Inhabitants of Earth are nearly six months into the most disruptive year of our lives, thanks to the novel Coronavirus. The United States was slow to react to the pandemic that had already spread across Asia and Europe and killed thousands. Early denial by leaders in multiple countries– like the US, Brazil, Russia, India, and the UK– has proven deadly for the general population.
As of today, June 14, 2020, there have been 7,767,336 cases and 429,555 deaths worldwide. Although the US has 4.25% of the world’s population, we have close to 30% of the cases (2,074,526) and 30% of the deaths (115,436).
Those of us who are not essential workers, sheltered in place for roughly two months as states declared public health emergencies to flatten the curve and contain the spread of the virus. We stopped driving and flying. Traffic disappeared — even in Phoenix. Air pollution cleared. We could hear the birds sing. We started walking our dogs regularly. We rediscovered or learned new skills like cooking and sewing and took on home projects that had waited for months or years due to lack of time in our previously harried schedules. Gardeners sprouted all over Tucson, as evidenced by the almost continuous activity on the Tucson Backyard Gardeners Facebook Group. We started making COVID19 masks and giving them away to friends and strangers, alike. We went to more online meetings than we had ever imagined… and even went to church online… and in most cases it worked just fine. With a dearth of COVID19 information from the government and loads of misinformation on the Internet, we turned to moderated groups like Fear > Facts Tucson Coronavirus Facebook Group for trusted updates. We were separate, but we built community in different ways to stay connected. Did we really need all of the meetings … the events … the driving … the flying … the stress … the missed evenings with family?
All of a sudden, many of us had all the time in the world to do and to think — even if we were working from home, as I was. Personally, the effect of eliminating driving for work and random trips was astounding; I had no idea how much of my time was wasted in driving. I miss parts of my old life, but rush hour in Phoenix is not one of them. Jim and I miss our friends and family members and regret not being with them more in our previous lives. For me, these weeks have given me time to rethink priorities and imagine how the world could be in the future. Life didn’t have to be the way it was — the rushing around, the multiple jobs, the driving, the flying, the stress, the debt, the rampant consumerism.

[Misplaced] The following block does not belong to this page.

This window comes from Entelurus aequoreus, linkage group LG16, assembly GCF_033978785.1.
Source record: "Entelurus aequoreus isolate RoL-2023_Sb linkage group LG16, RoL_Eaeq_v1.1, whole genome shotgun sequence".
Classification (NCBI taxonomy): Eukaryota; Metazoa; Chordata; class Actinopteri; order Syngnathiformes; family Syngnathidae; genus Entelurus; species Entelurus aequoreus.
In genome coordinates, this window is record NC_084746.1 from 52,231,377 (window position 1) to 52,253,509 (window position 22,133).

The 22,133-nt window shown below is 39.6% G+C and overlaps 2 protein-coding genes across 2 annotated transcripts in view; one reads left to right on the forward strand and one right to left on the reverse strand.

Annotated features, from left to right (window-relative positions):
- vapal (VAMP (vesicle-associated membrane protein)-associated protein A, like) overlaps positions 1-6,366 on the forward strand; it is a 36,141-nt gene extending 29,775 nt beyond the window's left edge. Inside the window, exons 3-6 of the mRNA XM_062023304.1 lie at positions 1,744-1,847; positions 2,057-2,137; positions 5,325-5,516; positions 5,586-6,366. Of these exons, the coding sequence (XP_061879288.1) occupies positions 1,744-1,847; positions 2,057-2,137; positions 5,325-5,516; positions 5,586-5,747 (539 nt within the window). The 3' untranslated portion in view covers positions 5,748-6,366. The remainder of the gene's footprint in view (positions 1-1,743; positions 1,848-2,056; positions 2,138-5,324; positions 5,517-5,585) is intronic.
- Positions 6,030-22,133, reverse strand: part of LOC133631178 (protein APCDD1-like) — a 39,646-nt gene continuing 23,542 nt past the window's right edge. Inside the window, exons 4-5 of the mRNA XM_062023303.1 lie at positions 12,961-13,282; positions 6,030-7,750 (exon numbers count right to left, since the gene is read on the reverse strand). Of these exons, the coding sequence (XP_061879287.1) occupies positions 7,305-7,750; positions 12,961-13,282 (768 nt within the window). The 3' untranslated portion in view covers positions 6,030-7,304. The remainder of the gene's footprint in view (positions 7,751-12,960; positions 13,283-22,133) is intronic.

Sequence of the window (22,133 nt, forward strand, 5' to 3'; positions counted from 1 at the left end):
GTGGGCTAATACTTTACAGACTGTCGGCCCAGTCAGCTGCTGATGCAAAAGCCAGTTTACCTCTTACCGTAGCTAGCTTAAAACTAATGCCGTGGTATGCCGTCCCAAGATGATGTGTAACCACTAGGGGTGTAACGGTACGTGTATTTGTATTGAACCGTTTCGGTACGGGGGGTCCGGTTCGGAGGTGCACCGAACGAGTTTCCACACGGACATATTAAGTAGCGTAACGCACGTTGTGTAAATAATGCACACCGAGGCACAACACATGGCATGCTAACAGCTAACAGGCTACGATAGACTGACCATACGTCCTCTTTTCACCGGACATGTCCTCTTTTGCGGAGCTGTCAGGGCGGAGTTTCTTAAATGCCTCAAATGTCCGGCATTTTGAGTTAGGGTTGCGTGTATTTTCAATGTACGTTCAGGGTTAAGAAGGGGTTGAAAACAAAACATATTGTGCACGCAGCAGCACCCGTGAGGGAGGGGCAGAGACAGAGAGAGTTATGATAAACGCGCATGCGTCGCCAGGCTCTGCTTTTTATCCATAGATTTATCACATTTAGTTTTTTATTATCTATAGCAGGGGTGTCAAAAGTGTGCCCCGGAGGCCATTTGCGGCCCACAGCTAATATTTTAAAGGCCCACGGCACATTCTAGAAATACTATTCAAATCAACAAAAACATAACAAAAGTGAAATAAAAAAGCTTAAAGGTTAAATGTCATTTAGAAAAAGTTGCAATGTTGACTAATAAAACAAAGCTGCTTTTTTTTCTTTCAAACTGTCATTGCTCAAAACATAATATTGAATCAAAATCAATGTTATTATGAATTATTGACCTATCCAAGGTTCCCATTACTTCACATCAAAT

Many of us knew for years that the planet was on an unsustainable path environmentally, financially, and geopolitically. With globalization, corporations chased tax havens and cheap labor around the world, while developing intricate, just-in-time supply chains of goods, services, and people to maximize profits. Politicians, who answer to money and not voters, created, justified and perpetuated broken, discriminatory systems– like underfunded public education; the gig economy, perpetually low wages, wage theft, and just-in-time work schedules; the prison industrial complex; inhumane immigration and asylum processes; rampant corporate tax giveaways; expensive but limited healthcare; price gouging by drug companies; rush hour and long commutes; runaway student debt; stingy or nonexistent social safety net programs; widespread homelessness; and degradation of the Earth for short-term profit (while turning a blind eye to disappearing species, rising seas, global warming, mass migration, famine, and natural disasters).
Basically, since Wall Street crashed the global economy in 2008-09, the path has been austerity for the 99% and largesse for the 1%. It’s time for that scenario to change.
We knew these systems were flawed and inequitable. Progress and change had been slow, but since the 2016 presidential election, so much has gotten exponentially worse. So many people — many of you — have been organizing and pushing back against authoritarianism, racism, sexism, classism, and discrimination, in general. COVID19 smashed open those broken systems and refused to let us turn away from the inequities of who gets sick, who lives, who dies, and who is forced to work in unsafe conditions.
In public relations, we always said: Every problem is an opportunity. PR professionals counsel clients and corporations to have crisis management plans to act as frameworks during a crisis. When a crisis hits — whether it’s a natural disaster or a corporate scandal — you face it with honestly, transparency, and a resolve to overcome it.
That is not what’s happening in the US or in Arizona with COVID19. The US is worst in the world, and Arizona is one of the worst COVID19 pandemic states in the US. Arizona’s COVID19 case load continues to rise, after the emergency order was lifted in May. Today we are at 1,233 new cases per day — a 200% increase over two weeks ago — and hospitals are at or near capacity. COVID19 cases continue to climb — even in rural areas like Yuma County, which is catching up to Pima County, which has significantly more people.
It didn’t have to be like this. This is happening because the president and the governor are putting business vitality over public health. Arizona opened for business too soon, but the governor refuses to recognize this. He is listening to the Chamber of Commerce, instead of the Arizona Public Health Association.
COVID19 is a worldwide disaster, but it is also a worldwide opportunity to come together to build new, equitable systems to replace the failed, broken, discriminatory systems of the past. #ItsTime
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